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Time to bring a counseller in?

(12 Posts)
PixieMiss Tue 18-Apr-17 09:27:17

I don't know what to put in the email to the counseller. We have only been married 7 months and it has been a long time coming. We have a 1 year old.

He has been violent in the past but not for a long while. He has a nasty, nasty tongue which makes me feel like shit. His attitude is appalling and he ALWAYS has to be right, loves an opportunity to put me down.

Don't get me wrong, I am not perfect by any stretch. I'm sure he could find things about me that he doesn't like.

But now he has cheated on me, with a woman he works with. I can't bear his touch now and he makes me so angry when I look at him. Obviously the marriage can't go on like this hence the email to the counseller. I really struggle with this kind of thing and I don't know what to put. I don't even know if I am doing the right thing sad

Wormulonian Tue 18-Apr-17 09:31:44

If you are emailing a counsellor for couples counselling I would think twice - there is verbal and in the past physical abuse in your relationship ans couples therapy in that case is to be avoided. Go foe counselling on your own first

kittybiscuits Tue 18-Apr-17 09:35:09

A counsellor isn't going to make him behave like a considerate human being. You should find a counsellor for yourself only and use that space to think about why you have put up with this awful behaviour. No decent counsellor would take you on as a couple because of the abuse. An unscrupulous one might encourage you to take responsibility for his disgusting behaviour. Do not do this!

EasyToEatTiger Tue 18-Apr-17 09:38:30

None of us are perfect, but you certainly don't deserve to be put down, bullied, threatened or cheated on. You never deserve to endure violence, any more than you deserve to be bashed at the bus stop by a stranger. Your husband is sadly doing nothing more than abuse you. Look up what constitutes domestic abuse, and make a call to Womens' Aid.

Any counceller worth their salt should explain to you that in instances of domestic abuse they will not be able to help. If your husband has struck you, no matter how long ago, it leaves a long shadow. It is an offence and if you ever feel afraid, please report your husband to the police.

It's a really lonely place to be. Please seek help first for domestic abuse. You owe it to yourself and to your child. You are not alone. WA are just fantastic and will guide you through the next steps and help you with the way forward.

Justmadeperfectflapjacks Tue 18-Apr-17 09:42:40

I think emailing a divorce solicitor would be time better spent. .

Racmactac Tue 18-Apr-17 09:57:38

I agree find a divorce lawyer and spend your money on that not counselling.

hellsbellsmelons Tue 18-Apr-17 10:03:17

Do NOT enter into couples counselling with an abuser.
Any decent counsellor would not take you on together knowing the full history.
You do however, need counselling on your own.
You need to understand why you are putting up with this.
Why are you trying to fix it?
Do you really want this violent abuser as the male role model in your DD life?
She will chose just like you have and the cycle of abuse will continue.
Only you can put a stop to it.

Contact Womens Aid 0808 2000 247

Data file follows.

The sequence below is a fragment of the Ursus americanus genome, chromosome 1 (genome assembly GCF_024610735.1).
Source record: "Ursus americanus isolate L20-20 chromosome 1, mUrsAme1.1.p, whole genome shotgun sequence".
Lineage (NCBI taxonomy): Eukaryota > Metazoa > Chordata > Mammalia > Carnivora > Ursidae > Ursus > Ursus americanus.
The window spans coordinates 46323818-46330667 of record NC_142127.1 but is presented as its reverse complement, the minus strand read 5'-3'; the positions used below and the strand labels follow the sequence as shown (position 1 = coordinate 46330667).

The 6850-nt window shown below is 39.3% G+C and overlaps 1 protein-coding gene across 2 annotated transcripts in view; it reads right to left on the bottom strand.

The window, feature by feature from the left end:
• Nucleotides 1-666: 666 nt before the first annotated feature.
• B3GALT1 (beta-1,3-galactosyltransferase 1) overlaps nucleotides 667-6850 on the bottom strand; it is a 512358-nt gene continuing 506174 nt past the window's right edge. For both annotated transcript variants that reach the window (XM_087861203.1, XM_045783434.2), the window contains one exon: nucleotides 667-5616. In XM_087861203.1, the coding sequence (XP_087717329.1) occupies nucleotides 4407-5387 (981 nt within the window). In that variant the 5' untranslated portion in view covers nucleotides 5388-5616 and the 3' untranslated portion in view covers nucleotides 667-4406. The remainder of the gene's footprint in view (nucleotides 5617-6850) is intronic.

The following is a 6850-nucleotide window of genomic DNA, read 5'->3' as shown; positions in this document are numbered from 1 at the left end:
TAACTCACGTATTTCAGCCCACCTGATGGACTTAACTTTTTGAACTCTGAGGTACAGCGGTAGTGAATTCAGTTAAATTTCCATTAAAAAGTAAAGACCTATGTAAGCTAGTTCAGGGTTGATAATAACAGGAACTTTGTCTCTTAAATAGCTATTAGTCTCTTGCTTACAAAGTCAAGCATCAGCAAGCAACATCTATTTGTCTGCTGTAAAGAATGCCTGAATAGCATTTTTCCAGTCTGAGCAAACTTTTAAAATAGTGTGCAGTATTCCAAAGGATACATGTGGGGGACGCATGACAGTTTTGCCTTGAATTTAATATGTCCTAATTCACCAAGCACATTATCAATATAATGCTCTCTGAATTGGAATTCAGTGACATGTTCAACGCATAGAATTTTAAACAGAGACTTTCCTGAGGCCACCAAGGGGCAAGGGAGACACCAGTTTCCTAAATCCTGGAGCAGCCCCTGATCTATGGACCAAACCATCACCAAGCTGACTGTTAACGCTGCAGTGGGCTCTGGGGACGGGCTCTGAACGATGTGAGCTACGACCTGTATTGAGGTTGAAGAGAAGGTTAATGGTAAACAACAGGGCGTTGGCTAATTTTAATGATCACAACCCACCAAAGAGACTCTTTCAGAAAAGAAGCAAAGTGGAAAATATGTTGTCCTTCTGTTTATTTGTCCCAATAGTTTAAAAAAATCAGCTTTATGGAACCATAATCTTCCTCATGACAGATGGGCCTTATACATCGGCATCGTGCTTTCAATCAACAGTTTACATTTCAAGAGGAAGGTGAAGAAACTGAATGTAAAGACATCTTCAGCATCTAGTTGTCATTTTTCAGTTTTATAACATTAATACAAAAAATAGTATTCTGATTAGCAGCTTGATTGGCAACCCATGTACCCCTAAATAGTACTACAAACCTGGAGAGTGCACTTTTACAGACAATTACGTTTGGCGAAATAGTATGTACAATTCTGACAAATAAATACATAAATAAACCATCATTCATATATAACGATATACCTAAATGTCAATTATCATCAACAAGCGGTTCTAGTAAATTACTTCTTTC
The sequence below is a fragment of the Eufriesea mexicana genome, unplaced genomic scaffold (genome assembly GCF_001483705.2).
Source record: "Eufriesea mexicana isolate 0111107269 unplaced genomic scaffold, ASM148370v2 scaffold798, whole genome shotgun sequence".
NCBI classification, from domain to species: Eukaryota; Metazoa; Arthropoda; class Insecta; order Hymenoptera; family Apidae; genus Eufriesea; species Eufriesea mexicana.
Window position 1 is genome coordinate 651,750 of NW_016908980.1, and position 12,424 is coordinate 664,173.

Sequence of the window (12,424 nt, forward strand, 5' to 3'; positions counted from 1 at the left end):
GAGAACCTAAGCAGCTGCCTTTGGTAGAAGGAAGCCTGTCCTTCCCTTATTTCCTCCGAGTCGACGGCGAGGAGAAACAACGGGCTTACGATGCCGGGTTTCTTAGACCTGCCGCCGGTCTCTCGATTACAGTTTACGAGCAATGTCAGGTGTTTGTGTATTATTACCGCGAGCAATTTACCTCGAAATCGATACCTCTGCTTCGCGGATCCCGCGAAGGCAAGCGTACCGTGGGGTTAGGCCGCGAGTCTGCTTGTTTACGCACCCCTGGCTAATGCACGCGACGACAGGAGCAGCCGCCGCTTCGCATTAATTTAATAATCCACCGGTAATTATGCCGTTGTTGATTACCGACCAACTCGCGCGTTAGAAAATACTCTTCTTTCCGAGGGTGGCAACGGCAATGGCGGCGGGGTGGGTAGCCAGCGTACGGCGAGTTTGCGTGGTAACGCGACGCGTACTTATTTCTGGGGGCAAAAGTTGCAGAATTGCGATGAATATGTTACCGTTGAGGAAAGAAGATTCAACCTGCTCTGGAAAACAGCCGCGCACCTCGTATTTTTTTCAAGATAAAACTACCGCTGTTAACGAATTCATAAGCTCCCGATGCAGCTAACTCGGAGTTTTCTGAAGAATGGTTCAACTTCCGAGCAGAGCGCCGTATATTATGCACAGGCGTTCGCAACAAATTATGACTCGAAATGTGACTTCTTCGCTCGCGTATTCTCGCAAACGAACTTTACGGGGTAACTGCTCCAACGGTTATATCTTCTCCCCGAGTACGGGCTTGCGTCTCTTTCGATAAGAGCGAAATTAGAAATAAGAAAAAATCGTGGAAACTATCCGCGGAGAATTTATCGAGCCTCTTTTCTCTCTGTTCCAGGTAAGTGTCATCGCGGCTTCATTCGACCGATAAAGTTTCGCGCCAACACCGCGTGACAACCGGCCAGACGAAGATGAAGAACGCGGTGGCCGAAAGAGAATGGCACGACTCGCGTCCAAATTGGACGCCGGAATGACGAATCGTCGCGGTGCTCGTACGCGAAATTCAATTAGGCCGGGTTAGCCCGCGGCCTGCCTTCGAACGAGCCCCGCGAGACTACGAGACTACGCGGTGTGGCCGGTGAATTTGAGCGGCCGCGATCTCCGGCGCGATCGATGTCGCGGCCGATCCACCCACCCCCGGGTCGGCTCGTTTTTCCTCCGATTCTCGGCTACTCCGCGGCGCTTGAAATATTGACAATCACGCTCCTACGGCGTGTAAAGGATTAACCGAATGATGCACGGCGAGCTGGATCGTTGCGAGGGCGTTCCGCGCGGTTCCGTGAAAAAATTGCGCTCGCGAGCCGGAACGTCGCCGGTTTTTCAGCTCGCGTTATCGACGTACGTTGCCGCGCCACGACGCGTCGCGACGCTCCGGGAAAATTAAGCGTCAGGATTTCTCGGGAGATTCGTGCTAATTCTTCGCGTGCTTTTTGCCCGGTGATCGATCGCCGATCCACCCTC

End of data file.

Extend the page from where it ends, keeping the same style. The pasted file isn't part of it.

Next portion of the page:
They can help you see this for what it is and put you in touch with local support services.

You KNOW you deserve better.
You KNOW your DD deserves better.

PixieMiss Tue 18-Apr-17 11:01:07

Oh crikey. I genuinely thought I was doing the right thing sad

I will look into counselling alone instead, it is probably long overdue and something has to change!

I guess I feel that I owe it to my DS (sorry, I should have specified) to try and keep the family together. My own parents divorced when I was young during a time when hardly anyones did and it was awful. Used as an example in school, custody battles, my DM struggling by.

I am also a SAHM at this moment in time, though I am taking steps to go back to work - applying for roles etc.

PixieMiss Thu 20-Apr-17 13:08:07

Sorry to double post but I agree that seperation is best. No divorce as we haven't been married a year yet. How sad is that sad

If I see the CAB will they help me on steps to take, what entitlement I will have etc? Obviously I am looking for a role in my field but these things take time and I don't think I could support myself and my DS sad

hellsbellsmelons Thu 20-Apr-17 13:48:59

Yes, that's exactly what CAB are there for.
You could also google
And look at maintenance calculator
Just so you have an idea?

hellsbellsmelons Thu 20-Apr-17 13:59:01

I guess I feel that I owe it to my DS
Yep - you owe your DS an abuse free life.
A life where he sees women as role models.
A life where he can respect women.
A life where he sees that abuse on any level is not OK.
A life where he grows up in a loving home where mum and set an example of what relationships should look like.

Don't think for one minute, staying with an abuser is in any way good for your DS, It's not.
It's actually now child abuse to leave a child in an abusive household.
The psychological effects and long lasting trauma are not what your DS deserves.
Please remember that!

Adora10 Thu 20-Apr-17 14:10:11

If you really mean about doing right by your child then get him as far away as possible from this nasty piece of work; you talk about him like he's normal; he isn't, he's an abuser and you should not tolerate any ever from anyone.

What a horrible role model to show you children how men treat women; do it OP; you won't regret it.

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